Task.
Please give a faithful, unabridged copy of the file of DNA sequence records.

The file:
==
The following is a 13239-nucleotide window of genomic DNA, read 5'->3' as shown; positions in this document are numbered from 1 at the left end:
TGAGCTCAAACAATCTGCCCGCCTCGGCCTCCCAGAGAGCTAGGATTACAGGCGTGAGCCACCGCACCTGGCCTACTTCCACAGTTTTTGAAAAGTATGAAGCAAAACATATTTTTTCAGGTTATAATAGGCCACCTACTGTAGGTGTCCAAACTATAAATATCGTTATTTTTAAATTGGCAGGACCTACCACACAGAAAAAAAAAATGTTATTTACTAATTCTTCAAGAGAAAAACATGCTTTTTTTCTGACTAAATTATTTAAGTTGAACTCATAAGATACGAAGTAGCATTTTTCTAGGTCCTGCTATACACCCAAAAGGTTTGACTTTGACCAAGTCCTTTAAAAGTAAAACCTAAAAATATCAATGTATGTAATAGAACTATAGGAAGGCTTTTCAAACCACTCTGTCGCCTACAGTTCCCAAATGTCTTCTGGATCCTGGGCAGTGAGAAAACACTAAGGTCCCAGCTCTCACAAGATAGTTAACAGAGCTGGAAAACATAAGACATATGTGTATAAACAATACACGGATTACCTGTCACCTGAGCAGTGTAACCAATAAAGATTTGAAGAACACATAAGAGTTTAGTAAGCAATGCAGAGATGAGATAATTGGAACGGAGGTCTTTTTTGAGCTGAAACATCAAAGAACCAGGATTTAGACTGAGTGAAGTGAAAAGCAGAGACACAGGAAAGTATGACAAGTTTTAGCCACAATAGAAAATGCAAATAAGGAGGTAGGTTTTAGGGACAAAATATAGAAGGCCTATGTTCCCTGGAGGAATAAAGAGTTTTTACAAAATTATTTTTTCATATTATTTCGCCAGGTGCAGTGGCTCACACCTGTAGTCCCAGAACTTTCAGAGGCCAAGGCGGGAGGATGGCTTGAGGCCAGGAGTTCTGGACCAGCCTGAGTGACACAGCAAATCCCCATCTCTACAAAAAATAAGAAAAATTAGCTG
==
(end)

The following is a 13239-nucleotide window of genomic DNA, read 5'->3' as shown; positions in this document are numbered from 1 at the left end:
TGAGCTCAAACAATCTGCCCGCCTCGGCCTCCCAGAGAGCTAGGATTACAGGCGTGAGCCACCGCACCTGGCCTACTTCCACAGTTTTTGAAAAGTATGAAGCAAAACATATTTTTTCAGGTTATAATAGGCCACCTACTGTAGGTGTCCAAACTATAAATATCGTTATTTTTAAATTGGCAGGACCTACCACACAGAAAAAAAAAATGTTATTTACTAATTCTTCAAGAGAAAAACATGCTTTTTTTCTGACTAAATTATTTAAGTTGAACTCATAAGATACGAAGTAGCATTTTTCTAGGTCCTGCTATACACCCAAAAGGTTTGACTTTGACCAAGTCCTTTAAAAGTAAAACCTAAAAATATCAATGTATGTAATAGAACTATAGGAAGGCTTTTCAAACCACTCTGTCGCCTACAGTTCCCAAATGTCTTCTGGATCCTGGGCAGTGAGAAAACACTAAGGTCCCAGCTCTCACAAGATAGTTAACAGAGCTGGAAAACATAAGACATATGTGTATAAACAATACACGGATTACCTGTCACCTGAGCAGTGTAACCAATAAAGATTTGAAGAACACATAAGAGTTTAGTAAGCAATGCAGAGATGAGATAATTGGAACGGAGGTCTTTTTTGAGCTGAAACATCAAAGAACCAGGATTTAGACTGAGTGAAGTGAAAAGCAGAGACACAGGAAAGTATGACAAGTTTTAGCCACAATAGAAAATGCAAATAAGGAGGTAGGTTTTAGGGACAAAATATAGAAGGCCTATGTTCCCTGGAGGAATAAAGAGTTTTTACAAAATTATTTTTTCATATTATTTCGCCAGGTGCAGTGGCTCACACCTGTAGTCCCAGAACTTTCAGAGGCCAAGGCGGGAGGATGGCTTGAGGCCAGGAGTTCTGGACCAGCCTGAGTGACACAGCAAATCCCCATCTCTACAAAAAATAAGAAAAATTAGCTG